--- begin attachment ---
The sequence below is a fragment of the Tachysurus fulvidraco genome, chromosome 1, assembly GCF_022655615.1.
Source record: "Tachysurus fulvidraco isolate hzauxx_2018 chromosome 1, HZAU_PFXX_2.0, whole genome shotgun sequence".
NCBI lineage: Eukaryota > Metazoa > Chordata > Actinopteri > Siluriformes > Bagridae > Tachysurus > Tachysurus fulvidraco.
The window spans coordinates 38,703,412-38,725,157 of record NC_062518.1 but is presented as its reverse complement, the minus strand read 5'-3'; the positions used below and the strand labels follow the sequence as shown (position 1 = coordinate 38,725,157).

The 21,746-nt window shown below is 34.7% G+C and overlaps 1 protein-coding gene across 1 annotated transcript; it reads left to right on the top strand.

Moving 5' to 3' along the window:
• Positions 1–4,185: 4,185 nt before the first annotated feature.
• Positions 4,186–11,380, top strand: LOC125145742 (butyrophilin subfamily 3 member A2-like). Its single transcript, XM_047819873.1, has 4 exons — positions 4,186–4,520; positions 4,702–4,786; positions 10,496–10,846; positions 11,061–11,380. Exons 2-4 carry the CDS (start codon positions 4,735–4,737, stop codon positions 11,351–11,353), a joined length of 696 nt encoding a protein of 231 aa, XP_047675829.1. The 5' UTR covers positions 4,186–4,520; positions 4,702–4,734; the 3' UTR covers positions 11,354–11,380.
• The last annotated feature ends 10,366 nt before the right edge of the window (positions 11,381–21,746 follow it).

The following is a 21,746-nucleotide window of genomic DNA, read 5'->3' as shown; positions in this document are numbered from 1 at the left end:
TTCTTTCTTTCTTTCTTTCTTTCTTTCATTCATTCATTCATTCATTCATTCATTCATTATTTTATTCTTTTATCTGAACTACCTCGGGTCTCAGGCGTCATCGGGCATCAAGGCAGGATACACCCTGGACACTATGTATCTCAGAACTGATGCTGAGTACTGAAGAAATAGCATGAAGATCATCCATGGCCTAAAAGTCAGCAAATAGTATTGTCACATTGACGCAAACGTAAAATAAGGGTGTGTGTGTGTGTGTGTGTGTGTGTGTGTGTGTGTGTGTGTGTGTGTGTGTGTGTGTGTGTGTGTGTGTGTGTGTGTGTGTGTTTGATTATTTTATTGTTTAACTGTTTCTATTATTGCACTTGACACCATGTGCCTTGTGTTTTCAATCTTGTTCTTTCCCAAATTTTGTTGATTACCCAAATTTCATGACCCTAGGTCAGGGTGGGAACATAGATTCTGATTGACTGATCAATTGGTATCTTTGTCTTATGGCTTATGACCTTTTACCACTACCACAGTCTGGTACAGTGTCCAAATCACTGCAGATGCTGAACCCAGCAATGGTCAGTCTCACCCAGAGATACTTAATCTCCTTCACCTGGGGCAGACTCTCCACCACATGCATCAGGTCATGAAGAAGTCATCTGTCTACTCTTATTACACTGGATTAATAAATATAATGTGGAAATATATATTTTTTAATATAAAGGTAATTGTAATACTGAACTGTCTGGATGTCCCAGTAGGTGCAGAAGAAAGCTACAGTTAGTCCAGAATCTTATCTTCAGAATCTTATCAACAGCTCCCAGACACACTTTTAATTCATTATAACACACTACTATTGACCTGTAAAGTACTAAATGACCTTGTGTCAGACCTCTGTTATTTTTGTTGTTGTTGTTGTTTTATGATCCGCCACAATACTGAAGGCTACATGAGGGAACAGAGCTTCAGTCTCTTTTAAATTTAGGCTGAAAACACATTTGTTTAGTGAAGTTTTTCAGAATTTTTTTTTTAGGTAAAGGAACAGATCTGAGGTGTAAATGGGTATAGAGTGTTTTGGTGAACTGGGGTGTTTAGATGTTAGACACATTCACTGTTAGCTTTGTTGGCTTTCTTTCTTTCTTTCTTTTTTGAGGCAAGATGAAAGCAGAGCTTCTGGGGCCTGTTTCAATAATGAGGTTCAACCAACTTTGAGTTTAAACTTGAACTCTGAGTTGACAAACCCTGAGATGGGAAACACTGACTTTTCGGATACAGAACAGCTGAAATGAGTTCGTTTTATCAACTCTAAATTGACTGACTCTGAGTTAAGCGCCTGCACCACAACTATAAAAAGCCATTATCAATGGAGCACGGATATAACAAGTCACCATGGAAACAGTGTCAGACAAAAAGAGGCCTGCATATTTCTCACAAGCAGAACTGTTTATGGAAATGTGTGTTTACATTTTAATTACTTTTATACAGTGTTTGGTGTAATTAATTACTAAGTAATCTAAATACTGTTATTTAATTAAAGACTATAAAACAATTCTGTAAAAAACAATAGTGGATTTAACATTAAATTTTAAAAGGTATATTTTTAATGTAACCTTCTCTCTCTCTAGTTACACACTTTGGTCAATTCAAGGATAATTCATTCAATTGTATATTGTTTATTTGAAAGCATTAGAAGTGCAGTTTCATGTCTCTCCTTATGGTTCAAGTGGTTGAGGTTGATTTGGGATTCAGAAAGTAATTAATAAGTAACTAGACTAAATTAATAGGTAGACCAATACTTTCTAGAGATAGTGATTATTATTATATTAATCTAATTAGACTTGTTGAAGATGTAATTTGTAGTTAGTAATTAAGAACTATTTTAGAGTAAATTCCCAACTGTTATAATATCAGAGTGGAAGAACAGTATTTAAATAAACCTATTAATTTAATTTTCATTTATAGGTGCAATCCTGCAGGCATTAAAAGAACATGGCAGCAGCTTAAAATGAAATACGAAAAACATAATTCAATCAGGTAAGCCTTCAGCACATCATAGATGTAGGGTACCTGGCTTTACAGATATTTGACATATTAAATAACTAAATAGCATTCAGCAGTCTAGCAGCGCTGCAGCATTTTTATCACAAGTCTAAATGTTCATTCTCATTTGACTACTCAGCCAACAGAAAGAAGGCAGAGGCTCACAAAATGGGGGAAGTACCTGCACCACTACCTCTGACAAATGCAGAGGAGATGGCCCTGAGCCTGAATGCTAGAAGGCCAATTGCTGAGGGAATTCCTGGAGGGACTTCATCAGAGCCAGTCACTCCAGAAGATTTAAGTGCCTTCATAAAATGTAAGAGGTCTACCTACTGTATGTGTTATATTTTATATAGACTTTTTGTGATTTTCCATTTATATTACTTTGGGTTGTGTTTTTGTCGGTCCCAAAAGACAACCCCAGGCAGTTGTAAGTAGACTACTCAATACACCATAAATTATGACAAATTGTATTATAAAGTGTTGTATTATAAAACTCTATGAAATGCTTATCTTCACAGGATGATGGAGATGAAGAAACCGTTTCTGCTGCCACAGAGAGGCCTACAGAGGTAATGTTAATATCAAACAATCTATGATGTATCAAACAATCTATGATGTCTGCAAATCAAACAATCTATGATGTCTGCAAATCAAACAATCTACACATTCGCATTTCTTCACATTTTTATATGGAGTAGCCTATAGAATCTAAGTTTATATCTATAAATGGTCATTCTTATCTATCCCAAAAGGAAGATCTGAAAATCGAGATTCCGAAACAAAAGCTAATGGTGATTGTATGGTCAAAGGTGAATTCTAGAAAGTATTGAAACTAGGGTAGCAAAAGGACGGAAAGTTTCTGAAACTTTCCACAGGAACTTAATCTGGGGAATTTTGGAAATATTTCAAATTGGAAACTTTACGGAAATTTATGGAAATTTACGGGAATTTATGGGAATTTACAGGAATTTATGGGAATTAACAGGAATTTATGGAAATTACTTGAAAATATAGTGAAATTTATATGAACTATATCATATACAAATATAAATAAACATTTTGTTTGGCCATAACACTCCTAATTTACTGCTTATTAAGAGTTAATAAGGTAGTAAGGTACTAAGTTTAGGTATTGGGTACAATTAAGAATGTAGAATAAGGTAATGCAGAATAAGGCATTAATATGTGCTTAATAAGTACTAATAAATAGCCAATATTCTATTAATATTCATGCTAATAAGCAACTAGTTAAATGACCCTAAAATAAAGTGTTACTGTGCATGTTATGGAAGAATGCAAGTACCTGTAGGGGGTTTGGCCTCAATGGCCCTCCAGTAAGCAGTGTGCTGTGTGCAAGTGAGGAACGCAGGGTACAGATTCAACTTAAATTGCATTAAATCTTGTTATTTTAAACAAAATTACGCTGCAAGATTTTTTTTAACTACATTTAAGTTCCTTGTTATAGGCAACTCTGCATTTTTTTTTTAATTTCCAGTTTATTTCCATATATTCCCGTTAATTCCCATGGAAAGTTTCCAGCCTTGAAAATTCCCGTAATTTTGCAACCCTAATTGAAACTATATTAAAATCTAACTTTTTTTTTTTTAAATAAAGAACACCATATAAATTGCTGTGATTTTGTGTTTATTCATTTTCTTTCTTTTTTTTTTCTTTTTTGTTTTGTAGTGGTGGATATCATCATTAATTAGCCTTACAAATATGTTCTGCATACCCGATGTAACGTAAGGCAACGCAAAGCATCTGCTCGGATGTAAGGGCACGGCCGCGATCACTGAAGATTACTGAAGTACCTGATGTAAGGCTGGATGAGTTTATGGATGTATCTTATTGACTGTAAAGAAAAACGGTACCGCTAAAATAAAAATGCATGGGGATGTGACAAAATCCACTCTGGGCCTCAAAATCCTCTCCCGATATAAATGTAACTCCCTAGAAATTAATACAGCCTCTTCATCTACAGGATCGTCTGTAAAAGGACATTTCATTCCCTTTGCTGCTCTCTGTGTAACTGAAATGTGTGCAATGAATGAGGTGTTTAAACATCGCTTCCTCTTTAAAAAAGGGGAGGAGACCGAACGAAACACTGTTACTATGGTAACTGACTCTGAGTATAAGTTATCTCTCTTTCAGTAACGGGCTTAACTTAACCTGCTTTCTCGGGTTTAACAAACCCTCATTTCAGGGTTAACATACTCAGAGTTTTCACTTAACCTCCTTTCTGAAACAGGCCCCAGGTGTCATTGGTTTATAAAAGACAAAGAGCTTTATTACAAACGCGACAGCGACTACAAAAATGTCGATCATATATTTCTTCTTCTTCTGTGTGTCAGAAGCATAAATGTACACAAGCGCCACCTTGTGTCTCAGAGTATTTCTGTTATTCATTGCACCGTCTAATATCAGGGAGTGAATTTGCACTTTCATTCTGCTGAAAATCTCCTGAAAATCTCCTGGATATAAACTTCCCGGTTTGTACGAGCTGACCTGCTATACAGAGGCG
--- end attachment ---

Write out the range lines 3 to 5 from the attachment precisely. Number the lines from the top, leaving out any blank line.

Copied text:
NCBI lineage: Eukaryota > Metazoa > Chordata > Actinopteri > Siluriformes > Bagridae > Tachysurus > Tachysurus fulvidraco.
The window spans coordinates 38,703,412-38,725,157 of record NC_062518.1 but is presented as its reverse complement, the minus strand read 5'-3'; the positions used below and the strand labels follow the sequence as shown (position 1 = coordinate 38,725,157).

The 21,746-nt window shown below is 34.7% G+C and overlaps 1 protein-coding gene across 1 annotated transcript; it reads left to right on the top strand.